Making Justice Real

The Official Blog of the Legal Aid Society of the District of Columbia

“Hunger Through My Lens” Project Captures Big “Picture” of Poverty

When you think of the “typical” person who is hungry in DC, do you picture a man standing on a street corner with a cardboard sign asking for change as commuters rush by?

At Legal Aid, hunger and poverty are often very much a part of our clients’ lives, but those things by no means define them. They all have different stories to tell, and they have diverse backgrounds in terms of race, ethnicity, age, gender, and work history. In particular, the lives of our clients challenge the stereotype that everyone living in poverty and receiving public benefits – such as food stamps – is unemployed or chooses not to work.

Hunger Through My Lens,” a photography project sponsored by Hunger Free Colorado and recently featured in a PBS news segment, also questions these stereotypes, with eye-opening results. The project gave people living in hunger digital cameras to document their experiences, and fifteen women from all different backgrounds took the challenge. They now display their art at exhibits across Colorado. The photos – from images of disparities in food quality at stores in wealthy versus poor neighborhoods, to pictures of “please wait” signs, to an artistically-inspired photo of a bent fork – capture the details of life in hunger and poverty that, masked by social stereotypes, may otherwise go unnoticed.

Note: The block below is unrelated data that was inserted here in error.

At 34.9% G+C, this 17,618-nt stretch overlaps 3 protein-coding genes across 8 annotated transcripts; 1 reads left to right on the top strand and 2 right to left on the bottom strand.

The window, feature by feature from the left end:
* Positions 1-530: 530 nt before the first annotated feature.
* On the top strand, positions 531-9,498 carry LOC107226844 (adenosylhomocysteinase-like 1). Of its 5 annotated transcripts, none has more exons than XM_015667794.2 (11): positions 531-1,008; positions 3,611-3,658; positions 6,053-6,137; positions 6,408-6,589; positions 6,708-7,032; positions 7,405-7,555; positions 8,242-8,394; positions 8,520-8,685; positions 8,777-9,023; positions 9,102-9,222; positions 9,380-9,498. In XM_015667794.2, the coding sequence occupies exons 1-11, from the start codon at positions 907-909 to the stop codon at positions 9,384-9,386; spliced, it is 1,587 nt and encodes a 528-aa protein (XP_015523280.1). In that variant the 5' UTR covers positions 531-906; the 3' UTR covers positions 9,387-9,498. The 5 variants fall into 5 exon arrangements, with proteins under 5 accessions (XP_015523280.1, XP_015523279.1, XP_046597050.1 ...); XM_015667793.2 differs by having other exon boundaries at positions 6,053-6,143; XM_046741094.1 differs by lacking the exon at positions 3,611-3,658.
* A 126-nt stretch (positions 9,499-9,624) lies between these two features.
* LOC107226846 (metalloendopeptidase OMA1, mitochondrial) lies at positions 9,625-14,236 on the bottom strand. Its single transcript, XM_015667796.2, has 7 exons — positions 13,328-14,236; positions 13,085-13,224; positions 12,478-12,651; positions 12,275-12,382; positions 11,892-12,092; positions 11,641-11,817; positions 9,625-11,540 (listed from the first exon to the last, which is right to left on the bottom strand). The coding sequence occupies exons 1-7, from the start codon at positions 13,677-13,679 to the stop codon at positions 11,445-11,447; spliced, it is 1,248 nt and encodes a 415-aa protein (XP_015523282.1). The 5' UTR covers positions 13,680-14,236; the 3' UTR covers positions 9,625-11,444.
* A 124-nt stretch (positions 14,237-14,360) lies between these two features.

The women’s stories zoom in even further. From a wife and mother of two forced to quit working as a doctor after she suffered a stroke, to a woman who lost her job as a medical assistant, the segment shows that hunger can cut across all backgrounds, leaving even once gainfully employed and highly-educated individuals and families in need of food stamps or other forms of public assistance.

The two-fold mission of the project is to “empower people who are living in poverty and to promote awareness about hunger issues,” but there is a larger lesson for anyone who learns about this project. Anyone – you, your neighbor, your relative, or your colleague at work – might one day be in need of public assistance, experience hunger, or slip into poverty. Bad luck doesn’t discriminate.

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